Often people accessing homeless services find that staff are not holistically trained in all areas, e.g. mental health, substance use, dual diagnosis and physical health this leads to them not being treated holistically.
Care, support and treatment provided through A&E (as that is the main point of access to healthcare for people experiencing homelessness) is not adequate.
Substance use is a barrier to accessing services because of policies preventing access and a lack of awareness and training.
Mental distress, neurodiversity, language and terminology barriers can stop people from communicating, accessing and engaging with services. This leads to people not receiving the support they might need.
There is no continuity of care along pathways, particularly at the end of the housing pathway, particularly finishing rehab or leaving prison.
It is unclear what healthcare services are available for people experiencing homelessness and how to access them.
Communication and care between services can be disjointed, databases do not join up and this often results in people having to repeat their story.
The challenges were grouped into themes that BHCA will be working on:
Barriers to accessing care and support
Stigma and judgement
Lack of mental health support
Lack of continuity of care along pathways
Capacity and training opportunities for staff working in the system
Brighton & Hove Common Ambition is a three year project that started in March 2021.
March 2021 - June 2021
Phase 1 - Engagement
Raise awareness and form Steering Group.
July 2021 - April 2022
Phase 2 - Reviewing the System
Where are the challenges and barriers?
May 2022 - August 2023
Phase 3 - Designing Change
Working together to make improvements.
September 2023 - March 2024
Phase 4 - Evaluating Our Work
Understanding what works well to share.
We make people's experience of temporary accommodation short, safe and healthy.
We run services in Brighton & Hove and Greater Manchester helping people experiencing homelessness to identify and improve their health, housing and wellbeing needs. We also operate nationally, carrying out research, developing partnerships and campaigning for change.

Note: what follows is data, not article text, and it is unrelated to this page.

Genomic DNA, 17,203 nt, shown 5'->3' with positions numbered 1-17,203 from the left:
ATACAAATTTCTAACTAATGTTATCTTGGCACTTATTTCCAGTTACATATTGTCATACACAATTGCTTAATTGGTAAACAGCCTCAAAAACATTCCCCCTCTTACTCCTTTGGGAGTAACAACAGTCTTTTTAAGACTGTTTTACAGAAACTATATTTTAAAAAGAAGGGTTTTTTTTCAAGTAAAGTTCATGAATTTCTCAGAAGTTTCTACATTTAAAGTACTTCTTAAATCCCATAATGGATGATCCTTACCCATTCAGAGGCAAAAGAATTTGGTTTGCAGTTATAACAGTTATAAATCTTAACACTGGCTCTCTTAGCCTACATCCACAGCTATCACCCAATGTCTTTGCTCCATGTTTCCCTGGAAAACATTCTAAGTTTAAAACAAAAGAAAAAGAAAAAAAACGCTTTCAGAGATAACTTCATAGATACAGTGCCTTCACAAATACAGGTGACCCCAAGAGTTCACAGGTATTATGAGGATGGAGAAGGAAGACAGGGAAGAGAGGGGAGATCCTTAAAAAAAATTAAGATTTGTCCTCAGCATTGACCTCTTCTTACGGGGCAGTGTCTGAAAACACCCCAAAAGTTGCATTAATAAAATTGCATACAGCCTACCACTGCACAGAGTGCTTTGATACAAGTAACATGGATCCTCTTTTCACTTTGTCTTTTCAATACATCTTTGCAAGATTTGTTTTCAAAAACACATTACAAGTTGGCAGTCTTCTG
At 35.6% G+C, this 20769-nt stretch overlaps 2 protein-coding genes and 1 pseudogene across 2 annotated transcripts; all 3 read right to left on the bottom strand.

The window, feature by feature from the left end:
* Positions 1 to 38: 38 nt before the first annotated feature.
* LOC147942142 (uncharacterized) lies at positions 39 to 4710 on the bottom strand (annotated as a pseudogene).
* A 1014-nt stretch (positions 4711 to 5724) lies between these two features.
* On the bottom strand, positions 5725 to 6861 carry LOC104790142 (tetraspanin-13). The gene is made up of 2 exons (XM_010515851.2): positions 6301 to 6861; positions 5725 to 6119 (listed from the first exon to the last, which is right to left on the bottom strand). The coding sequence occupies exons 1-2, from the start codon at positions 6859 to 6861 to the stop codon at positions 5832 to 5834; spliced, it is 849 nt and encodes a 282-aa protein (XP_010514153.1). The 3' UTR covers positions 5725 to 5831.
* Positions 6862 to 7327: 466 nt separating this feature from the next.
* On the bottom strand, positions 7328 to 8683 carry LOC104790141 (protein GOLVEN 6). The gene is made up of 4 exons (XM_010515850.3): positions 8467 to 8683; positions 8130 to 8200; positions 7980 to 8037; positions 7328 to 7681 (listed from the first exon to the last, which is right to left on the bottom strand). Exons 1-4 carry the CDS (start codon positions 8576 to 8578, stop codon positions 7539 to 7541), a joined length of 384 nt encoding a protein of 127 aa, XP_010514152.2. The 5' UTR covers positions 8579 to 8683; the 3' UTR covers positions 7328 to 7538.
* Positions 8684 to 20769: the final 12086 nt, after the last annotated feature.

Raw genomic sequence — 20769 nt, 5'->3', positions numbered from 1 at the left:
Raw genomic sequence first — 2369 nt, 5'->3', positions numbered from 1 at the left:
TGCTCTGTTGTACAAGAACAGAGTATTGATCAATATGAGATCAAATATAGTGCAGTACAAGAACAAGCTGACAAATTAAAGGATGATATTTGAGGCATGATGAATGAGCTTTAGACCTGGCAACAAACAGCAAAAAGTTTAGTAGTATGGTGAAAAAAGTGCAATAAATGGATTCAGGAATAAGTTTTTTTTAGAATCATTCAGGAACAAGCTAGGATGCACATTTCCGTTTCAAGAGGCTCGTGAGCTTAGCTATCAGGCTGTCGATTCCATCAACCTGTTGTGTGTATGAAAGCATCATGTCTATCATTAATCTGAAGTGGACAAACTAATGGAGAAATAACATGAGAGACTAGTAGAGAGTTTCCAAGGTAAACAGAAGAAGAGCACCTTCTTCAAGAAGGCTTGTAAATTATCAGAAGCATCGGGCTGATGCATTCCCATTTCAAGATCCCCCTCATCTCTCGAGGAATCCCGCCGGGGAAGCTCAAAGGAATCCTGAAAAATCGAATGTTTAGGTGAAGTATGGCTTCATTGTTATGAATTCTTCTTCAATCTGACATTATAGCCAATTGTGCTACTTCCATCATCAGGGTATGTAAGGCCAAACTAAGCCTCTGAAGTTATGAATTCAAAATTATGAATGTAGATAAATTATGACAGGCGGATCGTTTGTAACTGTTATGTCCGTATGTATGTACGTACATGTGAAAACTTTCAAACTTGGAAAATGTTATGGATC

University of Brighton
The University of Brighton is a complex and diverse institution based in three locations across the south coast of England.
Our ethos is defined by four core values: inclusivity, sustainability, creativity, partnership. Our students are part of a dynamic, diverse and creative community that embraces partnership working and that makes a positive difference to society.
The School of Humanities and Social Science has demonstrated excellence in teaching and learning. We are proud of our reputation for producing highly employable and adaptable graduates and postgraduates. We offer students an interdisciplinary and applied approach to learning and have excellent links within the local community.
We are a new organisation, set up on 1 July 2022.
Our main role is to agree the strategic priorities and resource allocation for all NHS organisations in Sussex. This involves leading the improvement and integration of high-quality health and care services for all communities.
NHS Sussex have taken on the commissioning functions previously carried out by Clinical Commissioning Groups (CCGs).